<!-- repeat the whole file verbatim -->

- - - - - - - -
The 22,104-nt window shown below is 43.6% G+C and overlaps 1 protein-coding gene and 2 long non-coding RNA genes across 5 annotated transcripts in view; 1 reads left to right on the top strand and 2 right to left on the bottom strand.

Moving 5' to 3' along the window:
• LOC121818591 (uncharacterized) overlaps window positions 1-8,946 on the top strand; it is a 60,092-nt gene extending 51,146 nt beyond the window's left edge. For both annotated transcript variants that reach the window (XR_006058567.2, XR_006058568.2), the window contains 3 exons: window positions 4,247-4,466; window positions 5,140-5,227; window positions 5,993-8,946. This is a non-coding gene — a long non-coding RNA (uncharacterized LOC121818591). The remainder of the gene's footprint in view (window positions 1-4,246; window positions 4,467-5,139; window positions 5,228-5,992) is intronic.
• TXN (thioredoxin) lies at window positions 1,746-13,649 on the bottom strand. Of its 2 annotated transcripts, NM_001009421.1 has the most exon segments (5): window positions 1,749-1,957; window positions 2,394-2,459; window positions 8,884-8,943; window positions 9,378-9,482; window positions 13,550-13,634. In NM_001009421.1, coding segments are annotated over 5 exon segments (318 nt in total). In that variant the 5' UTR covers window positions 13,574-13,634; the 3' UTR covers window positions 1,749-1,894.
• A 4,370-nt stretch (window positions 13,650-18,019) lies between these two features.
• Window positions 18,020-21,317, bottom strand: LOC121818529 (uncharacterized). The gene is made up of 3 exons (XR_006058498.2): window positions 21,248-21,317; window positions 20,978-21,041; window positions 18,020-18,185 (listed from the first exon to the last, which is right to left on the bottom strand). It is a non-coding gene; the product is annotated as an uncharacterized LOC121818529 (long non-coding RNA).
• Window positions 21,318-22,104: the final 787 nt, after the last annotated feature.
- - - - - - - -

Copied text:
The 22,104-nt window shown below is 43.6% G+C and overlaps 1 protein-coding gene and 2 long non-coding RNA genes across 5 annotated transcripts in view; 1 reads left to right on the top strand and 2 right to left on the bottom strand.

Moving 5' to 3' along the window:
• LOC121818591 (uncharacterized) overlaps window positions 1-8,946 on the top strand; it is a 60,092-nt gene extending 51,146 nt beyond the window's left edge. For both annotated transcript variants that reach the window (XR_006058567.2, XR_006058568.2), the window contains 3 exons: window positions 4,247-4,466; window positions 5,140-5,227; window positions 5,993-8,946. This is a non-coding gene — a long non-coding RNA (uncharacterized LOC121818591). The remainder of the gene's footprint in view (window positions 1-4,246; window positions 4,467-5,139; window positions 5,228-5,992) is intronic.
• TXN (thioredoxin) lies at window positions 1,746-13,649 on the bottom strand. Of its 2 annotated transcripts, NM_001009421.1 has the most exon segments (5): window positions 1,749-1,957; window positions 2,394-2,459; window positions 8,884-8,943; window positions 9,378-9,482; window positions 13,550-13,634. In NM_001009421.1, coding segments are annotated over 5 exon segments (318 nt in total). In that variant the 5' UTR covers window positions 13,574-13,634; the 3' UTR covers window positions 1,749-1,894.
• A 4,370-nt stretch (window positions 13,650-18,019) lies between these two features.
• Window positions 18,020-21,317, bottom strand: LOC121818529 (uncharacterized). The gene is made up of 3 exons (XR_006058498.2): window positions 21,248-21,317; window positions 20,978-21,041; window positions 18,020-18,185 (listed from the first exon to the last, which is right to left on the bottom strand). It is a non-coding gene; the product is annotated as an uncharacterized LOC121818529 (long non-coding RNA).
• Window positions 21,318-22,104: the final 787 nt, after the last annotated feature.